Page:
8 Best 5-Cup Coffee Makers | March 2017
- heat resistant tempered glass
- stainless steel plunger
- some grinds tend to escape filter
- made with bpa-free plastic
- features internal chlorine filter
- coffee tends to drip during pouring
- carafe offers water-fill markings
- built-in cord storage area
- requires minimal counter space
- gold tone permanent filter
- drip-free pouring spout
- internal water level indicator
- imported from japan
- heat resistant borosilicate glass
- great gift for coffee lover
How to Choose The Right Accessories For Your Coffee Maker
The most important accessory for any coffee maker is a mug. Porcelain mugs are preferable to earthenware in that they insulate the contents better, keeping coffee warm for an extended period of time. Porcelain mugs are also smooth and durable, which makes for easy washing. China mugs, while appropriate for formal occasions, are generally considered too delicate for drinking coffee on a day-to-day basis. Sealed mugs are great for avoiding spills on the road, whereas thermoses are recommended for locking in several hours of flavor and warmth.
Flavor is a major concern when it comes to coffee, which is why aficionados tend to use paper filters as opposed to permanent ones. Whereas a permanent filter can effectively eliminate some minor costs, its built-in pores allow for individual grains, or drops of oil, to filter through. Bean oil tends to oxidize quickly, and that, in turn, might brunt a coffee's taste. Paper filters are less permeable, and disposable, which leads to purer coffee, and less to wash.
Certain coffee drinkers are very particular about using milk as opposed to cream (or half and half), which is why it's best to keep both of these on hand. Cream is richer and more textured, but milk contains less fat. Powdered creamer might be preferable in any non-refrigerated setting where milk might curdle, or go bad.
As far as coffee sweeteners go, a lot of artificial sweeteners contain fewer calories than sugar, but these sweeteners are also, well, sweeter than sugar, and a lot of them have been refined by way of non-organic processes. Sugar, despite its downsides, remains the devil that we know.
When it comes to stirring coffee, metal spoons are more appropriate for private settings or formal affairs, whereas disposable stirrers are more appropriate for a public setting, or an office. Plastic stirrers are generally cheaper than wooden stirrers, but wooden stirrers are more sturdy, and they can be recycled or composted.
How to Clean Your 5-Cup Coffee Maker
If you use your coffee maker on a daily basis, it's important to do more than simply wash and rinse the pot. A coffee maker's reservoir and basket can yield significant mildew and other bacteria if left unchecked for more than a month. The good news is that cleaning a coffee maker is easy. Doing so requires little more than a dish towel, a bottle of vinegar, some paper towels, and some running water.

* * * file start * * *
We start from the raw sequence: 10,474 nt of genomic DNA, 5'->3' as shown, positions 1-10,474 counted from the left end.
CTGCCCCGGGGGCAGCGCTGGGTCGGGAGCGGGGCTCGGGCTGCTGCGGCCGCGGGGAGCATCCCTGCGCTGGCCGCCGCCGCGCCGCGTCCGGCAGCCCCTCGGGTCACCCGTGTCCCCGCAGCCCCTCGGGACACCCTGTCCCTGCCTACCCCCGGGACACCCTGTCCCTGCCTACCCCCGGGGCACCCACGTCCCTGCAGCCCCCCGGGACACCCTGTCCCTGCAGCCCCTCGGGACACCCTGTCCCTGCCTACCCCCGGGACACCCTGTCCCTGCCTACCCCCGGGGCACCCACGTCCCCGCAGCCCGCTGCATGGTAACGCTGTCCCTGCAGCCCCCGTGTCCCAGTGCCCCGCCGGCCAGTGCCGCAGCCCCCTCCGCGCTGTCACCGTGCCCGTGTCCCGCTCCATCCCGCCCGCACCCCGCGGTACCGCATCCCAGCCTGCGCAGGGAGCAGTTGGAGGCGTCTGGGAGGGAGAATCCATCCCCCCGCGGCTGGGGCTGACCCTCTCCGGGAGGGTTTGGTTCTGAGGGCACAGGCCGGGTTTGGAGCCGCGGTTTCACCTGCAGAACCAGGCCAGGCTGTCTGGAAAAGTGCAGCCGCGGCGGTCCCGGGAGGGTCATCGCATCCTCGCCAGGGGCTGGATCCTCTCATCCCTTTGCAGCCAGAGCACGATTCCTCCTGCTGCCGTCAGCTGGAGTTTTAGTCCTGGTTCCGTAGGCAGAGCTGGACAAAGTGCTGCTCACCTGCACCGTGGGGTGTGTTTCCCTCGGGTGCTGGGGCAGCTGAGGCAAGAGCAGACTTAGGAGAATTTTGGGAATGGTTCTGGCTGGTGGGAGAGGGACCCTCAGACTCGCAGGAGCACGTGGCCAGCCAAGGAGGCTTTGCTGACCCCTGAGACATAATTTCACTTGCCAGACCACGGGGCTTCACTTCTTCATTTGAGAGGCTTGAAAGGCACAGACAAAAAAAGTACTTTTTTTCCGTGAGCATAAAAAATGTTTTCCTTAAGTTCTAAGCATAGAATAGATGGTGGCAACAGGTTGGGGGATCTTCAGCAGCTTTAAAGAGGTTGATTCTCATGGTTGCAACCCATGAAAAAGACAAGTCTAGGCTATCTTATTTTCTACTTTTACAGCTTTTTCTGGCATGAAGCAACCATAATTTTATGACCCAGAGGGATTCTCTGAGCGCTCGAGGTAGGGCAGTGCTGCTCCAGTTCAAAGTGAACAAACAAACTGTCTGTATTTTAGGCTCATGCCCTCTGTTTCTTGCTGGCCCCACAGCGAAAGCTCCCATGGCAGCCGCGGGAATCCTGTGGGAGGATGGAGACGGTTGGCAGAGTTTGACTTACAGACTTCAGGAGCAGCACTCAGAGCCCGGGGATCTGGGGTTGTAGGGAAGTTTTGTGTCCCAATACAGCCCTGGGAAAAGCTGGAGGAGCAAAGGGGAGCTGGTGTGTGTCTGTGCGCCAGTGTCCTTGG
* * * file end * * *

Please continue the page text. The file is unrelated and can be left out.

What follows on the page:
First, empty out your coffee pot along with any remaining filters from the basket overhead. Use a damp paper towel to run along the inside of the reservoir, collecting any grime or individual grains that have fastened themselves to the reservoir walls. Once that's done, fill your coffee pot with an equal combination of white vinegar and water. Dump the solution from the pot into your coffee maker's reservoir, and then close the lid and turn the coffee maker on.
Allow the solution to run through, as if you were boiling a pot of coffee. Once the pot is full, dispose of the vinegar and water, and then repeat the process a second time. During the second run you're likely to notice that the solution is dripping down and through into the pot much faster. This is a result of the vinegar having eliminated some of the caked-on dirt that was clogging the filtration system and its tubes.
After you've disposed of the solution a second time, fill the coffee pot with hot water - and nothing else - and then run the hot water through the coffee maker to cleanse the reservoir and its tubes. Once you're done, rinse out your coffee pot and your basket, and then wipe down the walls inside the reservoir. Repeat this process once a month for the best results.
A Brief History of The Coffee Maker
Making coffee is simple. You roast some beans, you grind those beans, and then you boil those beans with water, allowing the flavor to seep in. For centuries this was achieved with little more than a pot (or a pan) and a still-burning flame.
The process of brewing coffee by way of a drip filter was originated in France during the 18th Century. Early filters were made of non-disposable materials, like burlap or cloth, with the only significant issue being that - over time - a ragged filter might negatively affect the coffee's taste. This problem was solved by a British physicist named Benjamin Thompson who invented the pumping percolator - a free-standing kettle which “perked” coffee by continually cycling boiled water through fresh beans.
Despite remaining a household item throughout most of the 20th Century, the coffee percolator became outdated during the 1980s - relegated to the catering tables of cheap hotels and banquet halls. This was a result of electric coffee makers arriving on the scene. These new coffee makers followed a similar brewing process, but they were sleeker, their pots were lighter (and transparent), and the majority of models featured an automatic timer, so a fresh pot could be brewing before a person even woke up from their sleep.
Today's coffee makers are largely electronic, or even digital. Commercial coffee makers are capable of brewing more coffee, faster, whereas designer coffee makers are specifically engineered for brewing one cup at a time. The overwhelming lot of electric coffee makers are designed for simplicity. Their only goal is to brew a delicious pot of coffee almost instantly - very often with the touch of a button - and then to keep that pot of coffee warm.